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The first page of the longhand draft of Angela Carter’s Nights At The Circus is on display in the British Library’s permanent ‘Treasures’ exhibition. It’s the final item in a long chronological line-up of literary artefacts, which take in Lewis Carroll’s original notebook of Alice In Wonderland, the one he gave Alice Liddell. Out of all the works on display, Ms Carter has by far the neatest handwriting: ‘clear, upright and not quite flowing’, as Susannah Clapp put it on Radio 3 recently. She was presenting a series about Author’s Postcards. I love Radio 3.

On publication in 1984, Nights At The Circus failed to win the Booker, or to even make the shortlist. Now it’s rubbing shoulders with the Magna Carta and the First Folio.

Also on display, temporarily, are a couple of letters from 1933, as part of the library’s Codex Sinaiticus Bible show. They illustrate the UK Government’s public subscription campaign to raise £100,000, in order to buy the ancient Bible from the Soviets. One letter is from a 7-year-old boy in Durham, enclosing 2/6. ‘Dear Director of the British Museum…’ The other accompanies a postal order for six shillings, from an unemployed miner in Tonypandy, Rhondda. The miner adds, in beautiful handwriting: ‘The destiny of our own Nation is certainly safe because of the place it gives to the word of God.’

These days it’d be all PayPal and online donations. I miss the world of letters. Emails in museum cases seems unlikely: there’s no such thing as The Original Email. Hearing about the late John Hughes becoming a pen pal with one of his fans in the 80s was the final straw for me. Getting messages via the Internet is not the same. So this past week I’ve written at least one Proper Letter a day, to friends and family. I feel better for it. The physical acts: the pen or pencil pushed across the paper, the folding, the stamp, the posting. It’s anchoring me to the world just that little bit more.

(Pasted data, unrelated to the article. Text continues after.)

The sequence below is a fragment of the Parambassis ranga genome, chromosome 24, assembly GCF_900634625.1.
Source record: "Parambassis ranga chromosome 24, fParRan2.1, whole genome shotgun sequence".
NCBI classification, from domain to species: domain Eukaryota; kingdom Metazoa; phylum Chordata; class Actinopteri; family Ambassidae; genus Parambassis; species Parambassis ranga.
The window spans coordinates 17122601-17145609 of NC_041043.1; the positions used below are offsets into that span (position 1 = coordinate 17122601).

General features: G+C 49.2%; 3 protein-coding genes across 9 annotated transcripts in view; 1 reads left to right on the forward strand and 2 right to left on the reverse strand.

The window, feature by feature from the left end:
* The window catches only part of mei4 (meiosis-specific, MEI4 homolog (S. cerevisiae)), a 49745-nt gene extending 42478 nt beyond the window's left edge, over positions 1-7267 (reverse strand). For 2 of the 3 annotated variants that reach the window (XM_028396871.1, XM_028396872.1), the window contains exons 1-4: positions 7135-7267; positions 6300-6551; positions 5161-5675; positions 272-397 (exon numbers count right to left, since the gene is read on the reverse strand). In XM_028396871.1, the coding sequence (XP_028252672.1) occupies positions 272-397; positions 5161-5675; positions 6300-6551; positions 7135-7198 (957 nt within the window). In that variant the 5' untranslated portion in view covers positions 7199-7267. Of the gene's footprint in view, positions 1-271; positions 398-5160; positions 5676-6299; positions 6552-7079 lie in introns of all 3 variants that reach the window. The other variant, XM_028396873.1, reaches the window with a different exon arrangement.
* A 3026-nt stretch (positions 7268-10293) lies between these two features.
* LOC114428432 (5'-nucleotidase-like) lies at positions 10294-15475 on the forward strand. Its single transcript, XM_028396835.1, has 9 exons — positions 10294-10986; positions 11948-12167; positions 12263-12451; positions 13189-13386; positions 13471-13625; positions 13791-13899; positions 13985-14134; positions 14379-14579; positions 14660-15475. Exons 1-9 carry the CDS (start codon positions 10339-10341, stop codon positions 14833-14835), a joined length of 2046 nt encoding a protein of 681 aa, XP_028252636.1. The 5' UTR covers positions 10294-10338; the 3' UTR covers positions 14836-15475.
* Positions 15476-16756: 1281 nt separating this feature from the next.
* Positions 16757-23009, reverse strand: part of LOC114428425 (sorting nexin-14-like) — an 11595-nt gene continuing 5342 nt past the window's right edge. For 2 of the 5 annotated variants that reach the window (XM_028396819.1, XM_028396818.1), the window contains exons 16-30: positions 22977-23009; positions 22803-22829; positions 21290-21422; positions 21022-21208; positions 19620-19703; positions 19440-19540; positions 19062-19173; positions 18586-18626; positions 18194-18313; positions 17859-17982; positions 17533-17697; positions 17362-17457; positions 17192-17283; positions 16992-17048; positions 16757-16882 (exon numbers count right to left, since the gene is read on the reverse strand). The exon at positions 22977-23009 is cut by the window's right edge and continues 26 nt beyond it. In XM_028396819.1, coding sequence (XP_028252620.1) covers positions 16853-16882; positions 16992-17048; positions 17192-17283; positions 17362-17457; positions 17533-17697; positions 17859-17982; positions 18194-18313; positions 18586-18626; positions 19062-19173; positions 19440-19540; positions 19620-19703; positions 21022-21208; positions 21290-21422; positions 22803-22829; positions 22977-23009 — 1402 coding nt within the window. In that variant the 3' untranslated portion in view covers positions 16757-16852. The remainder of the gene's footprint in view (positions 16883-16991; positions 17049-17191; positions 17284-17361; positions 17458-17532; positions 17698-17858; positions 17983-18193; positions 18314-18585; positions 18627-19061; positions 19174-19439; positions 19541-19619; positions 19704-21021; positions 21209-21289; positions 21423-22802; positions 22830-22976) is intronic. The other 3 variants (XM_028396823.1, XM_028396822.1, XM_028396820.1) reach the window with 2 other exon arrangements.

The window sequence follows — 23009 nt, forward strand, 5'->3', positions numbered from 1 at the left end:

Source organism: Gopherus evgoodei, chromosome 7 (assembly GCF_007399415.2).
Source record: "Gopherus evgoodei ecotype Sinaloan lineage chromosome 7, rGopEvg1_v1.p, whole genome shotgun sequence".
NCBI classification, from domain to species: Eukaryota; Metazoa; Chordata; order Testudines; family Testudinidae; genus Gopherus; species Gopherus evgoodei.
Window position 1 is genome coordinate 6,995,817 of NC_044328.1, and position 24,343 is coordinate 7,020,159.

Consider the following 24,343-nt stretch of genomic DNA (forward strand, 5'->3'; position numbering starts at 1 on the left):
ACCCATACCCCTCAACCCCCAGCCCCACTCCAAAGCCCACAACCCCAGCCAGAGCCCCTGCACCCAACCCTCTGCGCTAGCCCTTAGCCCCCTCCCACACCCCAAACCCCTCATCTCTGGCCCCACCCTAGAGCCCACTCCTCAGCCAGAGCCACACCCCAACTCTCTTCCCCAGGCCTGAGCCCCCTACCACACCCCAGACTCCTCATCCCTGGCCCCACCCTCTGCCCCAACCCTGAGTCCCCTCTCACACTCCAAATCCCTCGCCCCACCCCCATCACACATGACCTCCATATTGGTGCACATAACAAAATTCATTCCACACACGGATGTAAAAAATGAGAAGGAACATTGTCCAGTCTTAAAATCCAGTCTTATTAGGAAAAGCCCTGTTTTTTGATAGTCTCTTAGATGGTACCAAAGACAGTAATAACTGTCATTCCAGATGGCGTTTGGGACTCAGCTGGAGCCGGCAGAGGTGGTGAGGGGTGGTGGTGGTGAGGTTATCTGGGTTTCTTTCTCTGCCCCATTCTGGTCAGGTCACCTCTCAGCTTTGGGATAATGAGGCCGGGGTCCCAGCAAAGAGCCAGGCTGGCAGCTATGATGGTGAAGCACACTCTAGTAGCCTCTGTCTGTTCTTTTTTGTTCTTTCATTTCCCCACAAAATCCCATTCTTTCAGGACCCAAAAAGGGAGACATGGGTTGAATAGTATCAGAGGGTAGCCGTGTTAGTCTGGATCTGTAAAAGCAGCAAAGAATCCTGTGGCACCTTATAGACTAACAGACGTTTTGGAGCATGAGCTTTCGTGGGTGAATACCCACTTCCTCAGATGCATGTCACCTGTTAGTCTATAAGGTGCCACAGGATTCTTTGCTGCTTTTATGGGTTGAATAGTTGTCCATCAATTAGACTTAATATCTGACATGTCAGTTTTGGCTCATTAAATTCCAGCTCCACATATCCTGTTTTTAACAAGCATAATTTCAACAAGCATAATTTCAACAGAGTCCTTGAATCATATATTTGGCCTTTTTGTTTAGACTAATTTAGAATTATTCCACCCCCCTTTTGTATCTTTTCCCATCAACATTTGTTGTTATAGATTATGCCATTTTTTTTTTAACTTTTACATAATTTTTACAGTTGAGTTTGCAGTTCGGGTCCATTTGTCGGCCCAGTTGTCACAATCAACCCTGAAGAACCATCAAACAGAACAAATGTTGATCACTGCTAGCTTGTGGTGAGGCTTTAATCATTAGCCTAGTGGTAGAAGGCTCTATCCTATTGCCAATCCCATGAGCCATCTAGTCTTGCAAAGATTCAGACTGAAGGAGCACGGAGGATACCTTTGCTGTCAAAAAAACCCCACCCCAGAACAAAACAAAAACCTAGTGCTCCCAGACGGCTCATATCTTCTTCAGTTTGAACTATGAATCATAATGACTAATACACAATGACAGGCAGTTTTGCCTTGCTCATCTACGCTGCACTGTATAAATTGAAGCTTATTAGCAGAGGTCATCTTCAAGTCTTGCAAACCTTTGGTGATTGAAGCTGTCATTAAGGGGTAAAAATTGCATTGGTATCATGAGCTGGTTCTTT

Douglas Adams once said at the Dawn of the Internet Age that he preferred email to letters because it was cheaper, faster, and involved less licking.

I like the licking.


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The All Pincushion Flouncing Match

Whenever I see an advert for a spectacles company, with a cheekboney lady in a power suit, hair up, and looking happy with her choice of eyewear to the point of madness, I now think of Sarah Palin. So that’s how pernicious the UK coverage of the US elections has become. Goodness knows what it must be like for Americans, if the British media alone is this saturated with comment and debate on Mr Obama, Mr McCain and their ‘running mates’, families, pets, and favourite choice of hunting rifle. Ignorance and lack of US nationality is no hindrance to comment, of course. And here I am joining in. Bait taken.

It seems odd to obsess so much over another country’s politics, even the US, when there’s more than enough to focus on over here. I just wish they’d concentrate more on, say, Caroline Lucas, who was recently elected Green Party leader. At least British newspaper readers can actually vote for her.

The general switch of focus from Mr O to Ms P seems less about ability to govern and more about appealing to people’s lust for a good story, with interesting characters. Ms Palin is a Good Character in this distant soap opera, so everyone perks up. On Radio 4’s News Quiz, mention of her name is given a sound effects burst from the Hallelujah Chorus, such is her gift to overseas satirists. If Mr O loses to Mr McC, or rather to Ms P, perhaps it’s because he’s just not funny enough, intentionally or otherwise. See also Boris Johnson.